Peggy and Bill–Be A Kind Neighbor; 1935

May I say a word to the readers about the little bride who lives in the house down the road? Have you called on her yet? And did you tell her how to regulate her life and household so that it will be an exact replica of your own? Perhaps the next day the neighbor from over the hill visited her and gave her a similar line of advice, but not in line with yours.

A few more visits from well-meaning neighbors and the young husband will come in some evening to find his wife in tears. And if neighbor Number One should happen to see the trace of tears, how the news will fly that Peggy and Bill are finding that married life isn’t all it’s “cracked up” to be!

About this time another neighbor makes her first call. It matters not to her whether Peggy’s kitchen is done in blue and white, or in henna; whether she does fancy work or patch overalls; whether she uses rouge, or doesn’t. She admires everything about the new home and leaves with the admonition, “Don’t be afraid to call if you need help any time.”

Just think back to your own “bride days” or your “first baby days.” Don’t you remember how that wealth of advice overwhelmed you? Your head was in a mad whirl. You were longing for friends but you had to fight the impulse to say, “Won’t you please just attend to your own fish-frying?”

So let’s quit wondering if Peggy is satisfied with Bill, and with life in general, and resolve that Peggy and Bill shall not be disappointed in their neighbors.

 

 

Reading For Pleasure & Knowledge; 1937 &1903

From 1937–

I try to read one book every two weeks–and 25 books a year can do much to brighten and make interesting a practical, overworked housewife.

I try to vary my reading diet, for I believe the menu for our minds should be as well balanced as the menu for our tummies. So I include four types of mental food from which I choose:

  1. Non-fiction (biography, travel, etc.)
  2. Poetry (or plays)
  3. Worth-while fiction (perhaps something old and tried, or perhaps something new)
  4. Light fiction (which may include anything at all even to detective stories if I am so inclined! This is dessert!)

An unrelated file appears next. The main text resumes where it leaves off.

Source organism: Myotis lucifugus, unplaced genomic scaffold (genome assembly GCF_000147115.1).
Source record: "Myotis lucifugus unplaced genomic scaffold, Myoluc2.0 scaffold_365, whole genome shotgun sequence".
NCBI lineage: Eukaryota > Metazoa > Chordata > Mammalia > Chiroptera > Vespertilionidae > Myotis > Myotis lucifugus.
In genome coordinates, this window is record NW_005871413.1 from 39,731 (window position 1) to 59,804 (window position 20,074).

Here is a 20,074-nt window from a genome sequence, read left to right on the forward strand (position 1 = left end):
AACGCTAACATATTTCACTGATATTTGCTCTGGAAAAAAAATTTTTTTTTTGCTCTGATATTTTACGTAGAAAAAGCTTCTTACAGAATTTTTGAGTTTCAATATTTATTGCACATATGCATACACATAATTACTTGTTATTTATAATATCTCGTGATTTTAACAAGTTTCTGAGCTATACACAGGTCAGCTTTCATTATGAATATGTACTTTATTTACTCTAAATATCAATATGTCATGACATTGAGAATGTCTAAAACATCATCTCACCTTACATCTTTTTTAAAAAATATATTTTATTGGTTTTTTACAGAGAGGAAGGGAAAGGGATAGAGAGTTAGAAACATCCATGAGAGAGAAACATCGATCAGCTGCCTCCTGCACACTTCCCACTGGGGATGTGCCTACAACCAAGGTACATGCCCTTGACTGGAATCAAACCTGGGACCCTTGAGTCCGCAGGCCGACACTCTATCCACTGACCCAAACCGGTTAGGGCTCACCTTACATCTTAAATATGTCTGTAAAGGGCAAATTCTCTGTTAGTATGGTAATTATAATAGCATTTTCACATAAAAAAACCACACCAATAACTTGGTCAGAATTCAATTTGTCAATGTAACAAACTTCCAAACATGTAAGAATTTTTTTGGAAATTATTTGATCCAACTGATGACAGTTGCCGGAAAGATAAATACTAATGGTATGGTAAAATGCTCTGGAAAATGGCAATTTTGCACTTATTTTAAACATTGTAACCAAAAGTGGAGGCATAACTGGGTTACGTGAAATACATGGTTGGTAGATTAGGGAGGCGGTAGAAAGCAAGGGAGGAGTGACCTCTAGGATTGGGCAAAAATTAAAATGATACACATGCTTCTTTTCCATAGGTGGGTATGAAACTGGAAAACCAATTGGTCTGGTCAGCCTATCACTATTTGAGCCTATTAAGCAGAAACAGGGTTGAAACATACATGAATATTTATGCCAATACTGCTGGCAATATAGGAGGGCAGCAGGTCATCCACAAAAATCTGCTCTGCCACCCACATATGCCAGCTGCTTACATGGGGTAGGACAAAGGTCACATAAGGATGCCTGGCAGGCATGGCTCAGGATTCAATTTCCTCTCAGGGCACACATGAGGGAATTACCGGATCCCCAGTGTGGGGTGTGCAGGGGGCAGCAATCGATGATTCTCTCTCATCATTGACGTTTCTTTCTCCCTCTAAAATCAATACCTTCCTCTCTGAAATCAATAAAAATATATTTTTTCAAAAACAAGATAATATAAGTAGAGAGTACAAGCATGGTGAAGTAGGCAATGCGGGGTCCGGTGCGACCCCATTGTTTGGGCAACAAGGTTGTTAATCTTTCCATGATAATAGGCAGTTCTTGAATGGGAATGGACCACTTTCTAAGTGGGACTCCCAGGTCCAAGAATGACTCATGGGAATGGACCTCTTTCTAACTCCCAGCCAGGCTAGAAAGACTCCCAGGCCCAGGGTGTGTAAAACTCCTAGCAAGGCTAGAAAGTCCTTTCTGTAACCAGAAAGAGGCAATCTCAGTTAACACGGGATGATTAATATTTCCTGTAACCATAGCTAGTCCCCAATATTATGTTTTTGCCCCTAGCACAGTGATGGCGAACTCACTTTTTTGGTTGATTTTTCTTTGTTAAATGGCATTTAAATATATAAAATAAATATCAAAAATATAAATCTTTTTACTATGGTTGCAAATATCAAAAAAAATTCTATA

I choose from these four types in order, then start all over again.

I can’t tell you what this plan has meant to me. I think I’m becoming better educated than I was, I know I’m becoming happier and more interesting and you know, there’s nothing like interest and happiness to erase lines from one’s face!

From 1903–Of  course, the quotes below would apply to women as well as men.

“What shall I read?” This is an important question to all, and especially to those living in country homes, for those having few associates are influenced much more by what they read, where books become real companions, either to elevate or degrade. Let us be very careful in the selection of our books, not selecting a book that is simply harmless, but choose those that will broaden and ennoble our lives.

It can be truly said, “Show me what a person reads and I can tell what sort of man he is.” How many times we read of boys leaving all that is good and pure, leading dissolute lives, often guilty of grave crimes, who were led to such lives by reading pernicious books. And again how many times the reading of a good book has turned the scale in persons’ lives and they have become noble, helpful men, whose lives are an inspiration to all.

Watch a child, that has few young companions, during the time he is reading such a book as “Little Men.” See how he lives with the characters of the book; he enjoys all their sports, feels all their sorrows; in fact, his imaginative life becomes as real to him as his real life is. Knowing all this one begins to realize the great influence of books.

For older readers in the field of fiction we find too many good authors to mention their names; but we would say in selecting a book, remember to accept nothing that is unreal or sensational, which gives a young person a too romantic or sentimental view of life.